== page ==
Ease of Use and speed: In the United States, builders are not familiar with this material. It takes them way longer to build with it than it should. Regulatory bodies do not know what to do with it, and architects are unfamiliar with it. That really does not change its ease of use or speed characteristics. In Europe, it starts with plans from the architect, who does not only by block but whole prefabricated walls and floors with cutouts for windows, doors, and stairs. Properly experienced teams of 4-6 people construct an ordinary 2 story building in a month, start to finish incuding electrical and paint on the walls. They are so fast that there are special rules for inspections to make the whole process faster and cheaper. For builders who have experience AAC can be cut, tapped, routed, nailed, screwed, and anchored like ordinary wood or drywall. This is not as important to the second owner, but in construction most people use construction or bridge loans to finance construction. Since these loans have higher interest rates and less favorable terms than an ordinary mortgage, being done with construction inside of 6 months without paying any overtime can reduce the costs of construction by many thousands of dollars.

There are many other materials that actually do better than AAC in any one of these categories. Wattle and Daub houses when raised off the ground and kept dry last thousands of years, have low energy use and cost in construction, and can be very air-tight . But they are not pest resistant at all. The same goes for hay-bale construction. Wood construction is easy to work with, can be fast, but has no fire resistance and has pests like termites that eat it. The drywall that goes on it is fast for making walls but acts as a superhighway and hidingspot for pests. Concrete is airtight by default, but is harder to work with, and takes a lot more time because you cannot build the next section until the first has cured. It is pest resistant, but not against rodents who actually like chewing on it to sharpen and wear down their teeth. It is also solid and crystaline and transfers sound incredibly well. Brick lasts a long time but again, rodents like to chew it, and takes more man hours to construct. Its not typically a hiding spot for pests, but it is actually hard to insulate without leaving voids (which can become super highways. AAC is a jack of all trades and that is what makes it so good.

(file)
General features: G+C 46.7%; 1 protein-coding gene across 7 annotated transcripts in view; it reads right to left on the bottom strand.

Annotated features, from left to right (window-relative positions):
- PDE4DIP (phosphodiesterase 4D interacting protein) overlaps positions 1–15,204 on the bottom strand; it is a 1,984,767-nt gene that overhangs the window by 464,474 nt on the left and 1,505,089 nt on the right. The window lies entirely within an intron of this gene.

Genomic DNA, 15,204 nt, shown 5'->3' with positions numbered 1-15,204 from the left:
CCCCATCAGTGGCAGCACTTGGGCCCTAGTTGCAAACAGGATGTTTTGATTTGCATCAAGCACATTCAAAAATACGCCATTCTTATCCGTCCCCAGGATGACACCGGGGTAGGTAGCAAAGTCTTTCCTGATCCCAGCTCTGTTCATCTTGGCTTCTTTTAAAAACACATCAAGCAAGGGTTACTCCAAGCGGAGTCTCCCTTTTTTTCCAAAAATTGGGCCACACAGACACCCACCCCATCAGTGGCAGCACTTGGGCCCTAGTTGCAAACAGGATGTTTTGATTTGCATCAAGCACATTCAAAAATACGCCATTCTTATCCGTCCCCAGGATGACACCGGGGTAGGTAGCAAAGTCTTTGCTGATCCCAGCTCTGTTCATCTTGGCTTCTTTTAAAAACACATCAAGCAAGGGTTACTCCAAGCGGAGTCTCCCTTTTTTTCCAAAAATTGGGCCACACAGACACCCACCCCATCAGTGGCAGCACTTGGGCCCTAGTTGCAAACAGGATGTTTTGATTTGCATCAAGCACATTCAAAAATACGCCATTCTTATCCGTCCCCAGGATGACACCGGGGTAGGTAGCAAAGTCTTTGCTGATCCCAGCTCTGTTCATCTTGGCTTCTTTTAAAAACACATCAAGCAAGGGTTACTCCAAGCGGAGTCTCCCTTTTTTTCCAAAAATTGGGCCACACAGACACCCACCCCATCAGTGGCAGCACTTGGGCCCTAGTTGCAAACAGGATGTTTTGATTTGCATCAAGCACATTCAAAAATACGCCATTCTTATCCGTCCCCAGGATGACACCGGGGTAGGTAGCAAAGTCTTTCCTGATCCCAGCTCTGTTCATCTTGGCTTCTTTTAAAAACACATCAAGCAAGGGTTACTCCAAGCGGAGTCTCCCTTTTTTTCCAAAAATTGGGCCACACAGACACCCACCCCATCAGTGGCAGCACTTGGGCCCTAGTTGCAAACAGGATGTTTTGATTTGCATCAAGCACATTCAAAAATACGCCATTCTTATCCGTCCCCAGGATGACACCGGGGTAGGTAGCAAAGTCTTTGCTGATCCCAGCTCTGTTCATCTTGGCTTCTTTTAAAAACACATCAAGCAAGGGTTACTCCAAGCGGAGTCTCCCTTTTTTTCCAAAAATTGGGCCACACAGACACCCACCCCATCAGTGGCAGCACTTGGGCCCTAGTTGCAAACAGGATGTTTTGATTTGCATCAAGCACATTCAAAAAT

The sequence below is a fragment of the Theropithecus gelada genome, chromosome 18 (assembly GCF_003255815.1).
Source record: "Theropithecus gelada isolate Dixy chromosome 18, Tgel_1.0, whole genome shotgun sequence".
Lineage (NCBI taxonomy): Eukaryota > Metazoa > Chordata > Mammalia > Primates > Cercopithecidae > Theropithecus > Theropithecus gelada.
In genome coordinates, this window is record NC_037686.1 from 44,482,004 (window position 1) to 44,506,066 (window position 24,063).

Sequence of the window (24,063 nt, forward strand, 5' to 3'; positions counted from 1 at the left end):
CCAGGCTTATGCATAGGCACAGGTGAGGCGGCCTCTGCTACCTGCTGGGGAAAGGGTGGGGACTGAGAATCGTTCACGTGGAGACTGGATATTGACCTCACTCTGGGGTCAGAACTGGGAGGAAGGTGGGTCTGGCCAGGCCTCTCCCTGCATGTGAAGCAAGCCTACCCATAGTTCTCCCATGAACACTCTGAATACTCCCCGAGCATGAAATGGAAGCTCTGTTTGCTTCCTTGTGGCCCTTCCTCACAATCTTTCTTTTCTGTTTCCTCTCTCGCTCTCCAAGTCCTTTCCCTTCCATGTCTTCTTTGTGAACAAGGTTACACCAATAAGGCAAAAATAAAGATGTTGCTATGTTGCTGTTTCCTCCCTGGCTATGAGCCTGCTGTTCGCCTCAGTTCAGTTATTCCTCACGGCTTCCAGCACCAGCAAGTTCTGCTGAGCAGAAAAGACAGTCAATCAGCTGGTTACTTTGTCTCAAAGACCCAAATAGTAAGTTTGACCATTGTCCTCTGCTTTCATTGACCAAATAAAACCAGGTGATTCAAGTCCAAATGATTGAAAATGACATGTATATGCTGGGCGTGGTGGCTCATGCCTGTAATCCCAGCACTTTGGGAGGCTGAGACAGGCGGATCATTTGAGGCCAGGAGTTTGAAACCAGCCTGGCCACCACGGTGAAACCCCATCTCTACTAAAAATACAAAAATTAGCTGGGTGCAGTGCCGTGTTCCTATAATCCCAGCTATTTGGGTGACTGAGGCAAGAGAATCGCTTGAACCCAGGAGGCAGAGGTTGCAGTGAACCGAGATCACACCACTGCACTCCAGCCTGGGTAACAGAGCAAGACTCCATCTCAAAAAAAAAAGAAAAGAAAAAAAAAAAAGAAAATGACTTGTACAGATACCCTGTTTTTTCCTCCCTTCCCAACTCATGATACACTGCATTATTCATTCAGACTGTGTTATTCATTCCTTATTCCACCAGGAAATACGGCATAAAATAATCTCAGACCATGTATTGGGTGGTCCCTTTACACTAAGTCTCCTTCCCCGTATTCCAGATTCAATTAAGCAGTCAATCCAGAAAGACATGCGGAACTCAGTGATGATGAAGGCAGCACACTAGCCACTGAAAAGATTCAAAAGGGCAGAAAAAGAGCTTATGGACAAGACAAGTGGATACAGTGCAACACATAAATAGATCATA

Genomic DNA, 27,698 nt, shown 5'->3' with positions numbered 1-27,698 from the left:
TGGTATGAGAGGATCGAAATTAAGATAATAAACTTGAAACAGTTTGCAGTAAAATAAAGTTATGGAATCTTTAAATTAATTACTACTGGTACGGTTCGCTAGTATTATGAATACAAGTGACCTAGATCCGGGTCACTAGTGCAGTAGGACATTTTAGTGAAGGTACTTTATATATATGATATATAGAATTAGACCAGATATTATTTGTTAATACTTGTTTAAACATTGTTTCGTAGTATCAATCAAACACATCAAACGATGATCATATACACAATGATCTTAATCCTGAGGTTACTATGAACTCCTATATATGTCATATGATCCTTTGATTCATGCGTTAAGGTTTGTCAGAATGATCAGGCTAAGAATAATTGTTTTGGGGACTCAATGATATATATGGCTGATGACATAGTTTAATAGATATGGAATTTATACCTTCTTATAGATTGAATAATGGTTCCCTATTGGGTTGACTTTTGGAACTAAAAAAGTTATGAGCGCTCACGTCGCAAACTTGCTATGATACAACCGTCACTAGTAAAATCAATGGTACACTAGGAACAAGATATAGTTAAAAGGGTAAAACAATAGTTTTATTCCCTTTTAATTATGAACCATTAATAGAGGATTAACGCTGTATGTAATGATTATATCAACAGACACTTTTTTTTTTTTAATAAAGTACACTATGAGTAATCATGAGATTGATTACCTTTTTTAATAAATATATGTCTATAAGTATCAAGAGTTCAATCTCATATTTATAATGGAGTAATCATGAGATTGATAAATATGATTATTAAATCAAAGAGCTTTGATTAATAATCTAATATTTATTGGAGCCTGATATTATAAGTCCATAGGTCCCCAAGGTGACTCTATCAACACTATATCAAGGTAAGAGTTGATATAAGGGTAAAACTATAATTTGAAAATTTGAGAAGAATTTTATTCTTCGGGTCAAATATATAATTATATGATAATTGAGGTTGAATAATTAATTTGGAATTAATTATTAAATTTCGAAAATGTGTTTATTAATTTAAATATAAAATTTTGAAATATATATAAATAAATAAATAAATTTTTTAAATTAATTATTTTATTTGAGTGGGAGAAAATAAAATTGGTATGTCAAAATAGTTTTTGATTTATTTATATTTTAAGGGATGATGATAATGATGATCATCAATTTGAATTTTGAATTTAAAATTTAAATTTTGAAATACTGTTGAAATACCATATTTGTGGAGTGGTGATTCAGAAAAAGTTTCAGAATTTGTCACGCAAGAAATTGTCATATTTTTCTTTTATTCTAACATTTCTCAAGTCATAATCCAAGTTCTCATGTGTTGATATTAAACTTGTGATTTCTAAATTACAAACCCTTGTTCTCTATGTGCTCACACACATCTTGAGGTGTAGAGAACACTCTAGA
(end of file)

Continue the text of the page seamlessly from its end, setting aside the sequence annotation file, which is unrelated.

May 12, 2020 - 1:11 pm

San Diego's building department was not familiar with AAC, and given California's high seismic standards, they were not inclined to approve my project. I had to find a structural engineer in California who was familiar with AAC. Ditto for title 24. This delayed my project for at least a few weeks. Once I had the structural and title 24 taken care of, the city was satisfied. I had no problem with the inspector. Her job was just to make sure that I built what was is on the approved plans. 

As I mentioned before, I was not able to find a masonry contractor willing to take the job because they didn't know how to bid it. Plus they would've needed to train their masons on the use of an unfamiliar material. And they would have to bear the liability if something when wrong.

The reason I wasn't disuaded from using AAC was because I was stubborn, inexperienced, and naive enough to think I could do it. And I paid all my workers by the hour. This turned out to be an expensive house. (Even the guy who introduced me to AAC and offered to build the house for me, changed his mind and urged me to build with conventional concrete block instead.)